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UNITED STATES v. PIMENTEL

November 6, 1978

UNITED STATES of America, Plaintiff,
v.
Estanislao PIMENTEL, Defendant



The opinion of the court was delivered by: GOETTEL

Defendant Estanislao Pimentel has moved to suppress statements he made to Assistant United States Attorney (AUSA) Denise Cote during a post-indictment interview. He alleges that the statements were elicited in violation of both the Fifth and Sixth Amendments. The Court held an evidentiary hearing on the motion on September 13, 14, 15 and 21, 1978, and the evidence established the following facts.

Facts

 Pimentel was indicted on April 7, 1978 and charged, along with others, with participation in a fraudulent income tax refund check scheme. At that time, as he was in the Dominican Republic and technically, at least, a fugitive, a warrant was issued for his arrest. By July 20th, Pimentel had returned to the United States, and on that day, three Internal Revenue Service (IRS) agents served the warrant and arrested him after they had located him in his apartment, hiding in a closet. The defendant was read his Miranda warnings in English (the evidence showed that the defendant has some knowledge of English but is more proficient in Spanish) and was shown and had read to him his arrest warrant. Before being taken from the apartment, Pimentel was allowed to dress in clothing chosen for him by his "common law" wife.

 The defendant was taken from his apartment at approximately 11:00 p.m. and driven directly to the Metropolitan Correction Center (MCC). No stop for processing or interrogation was made at IRS offices. He was logged in at the MCC at 11:35 and put through the normal processing procedures. The next morning Pimentel apparently chose to forego breakfast (he testified that at the time he was not hungry). He made no request for food while at the MCC, or later to the IRS agents or the AUSA.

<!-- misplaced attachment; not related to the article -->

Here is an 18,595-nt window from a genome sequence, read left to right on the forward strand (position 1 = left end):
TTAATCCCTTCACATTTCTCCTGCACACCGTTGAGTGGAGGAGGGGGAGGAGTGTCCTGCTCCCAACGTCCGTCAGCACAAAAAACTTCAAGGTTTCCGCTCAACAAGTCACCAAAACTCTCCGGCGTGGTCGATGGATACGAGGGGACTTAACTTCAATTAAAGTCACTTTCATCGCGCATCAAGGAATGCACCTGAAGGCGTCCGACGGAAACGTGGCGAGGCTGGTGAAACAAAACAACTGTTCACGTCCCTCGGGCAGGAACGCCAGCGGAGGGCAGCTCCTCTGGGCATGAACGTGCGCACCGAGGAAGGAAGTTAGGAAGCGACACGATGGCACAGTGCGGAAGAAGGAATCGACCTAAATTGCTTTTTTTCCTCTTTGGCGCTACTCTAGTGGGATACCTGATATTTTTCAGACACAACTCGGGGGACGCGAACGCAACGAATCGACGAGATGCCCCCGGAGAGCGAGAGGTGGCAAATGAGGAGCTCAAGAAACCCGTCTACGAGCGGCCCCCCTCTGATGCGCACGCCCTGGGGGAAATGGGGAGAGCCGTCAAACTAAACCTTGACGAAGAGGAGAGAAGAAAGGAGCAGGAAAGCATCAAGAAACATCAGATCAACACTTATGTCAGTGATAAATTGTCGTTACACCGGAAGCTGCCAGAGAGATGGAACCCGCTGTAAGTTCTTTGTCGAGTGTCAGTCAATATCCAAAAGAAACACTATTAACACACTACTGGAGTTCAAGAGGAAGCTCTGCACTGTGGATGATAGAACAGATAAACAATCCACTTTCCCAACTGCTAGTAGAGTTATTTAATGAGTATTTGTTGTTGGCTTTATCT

At 10:05 a.m., the defendant was taken from the MCC first to the United States Marshal's office for processing (fingerprinting, photographing etc.), and then to the United States Attorney's Office where he was interviewed by AUSA Cote. Throughout the questioning, which began at 10:50 a.m., an interpreter was present who translated the proceedings into Spanish for Pimentel. AUSA Cote advised the defendant that an indictment had been filed against him, described the crimes charged, and handed the interpreter a copy of the indictment so that he could translate aloud all counts (numbers 1, 32-36) in which the defendant was named. The defendant was also handed the copy to read himself. He was informed that he would soon be brought before a Magistrate who would fix bail in the case (the interview actually took far longer than usual, about two hours, due to the necessity for translation throughout). Prior to asking any questions, AUSA Cote advised the defendant of his constitutional rights, and questioned him as to his understanding of them. The Court finds that the following warnings were given:

 
Cote: Before you say anything let me finish advising you of your rights. You have a constitutional right to refuse to answer any of my questions. Do you understand that?
 
Pimentel: I have the right to refuse to answer any question. If you say a question I know to be true I'll say yes. If not I'll say no.
 
Cote: You can refuse to answer Any question. Do you understand that?
 
Pimentel: Yes.
 
Cote: You have an absolute right to remain silent and if you chose (sic) to answer any questions, any statements you do make can be use against you in a court of law. Do you understand that?
 
Pimentel: Yes.
 
Cote: You have a right to consult an attorney and to have that attorney present during this interview. Do you understand that?
 
Pimentel: Yes.
 
Cote: If you do not have funds to retain an attorney, an attorney will be appointed to represent you and you do not have to answer any questions before this attorney is appointed and you can ...

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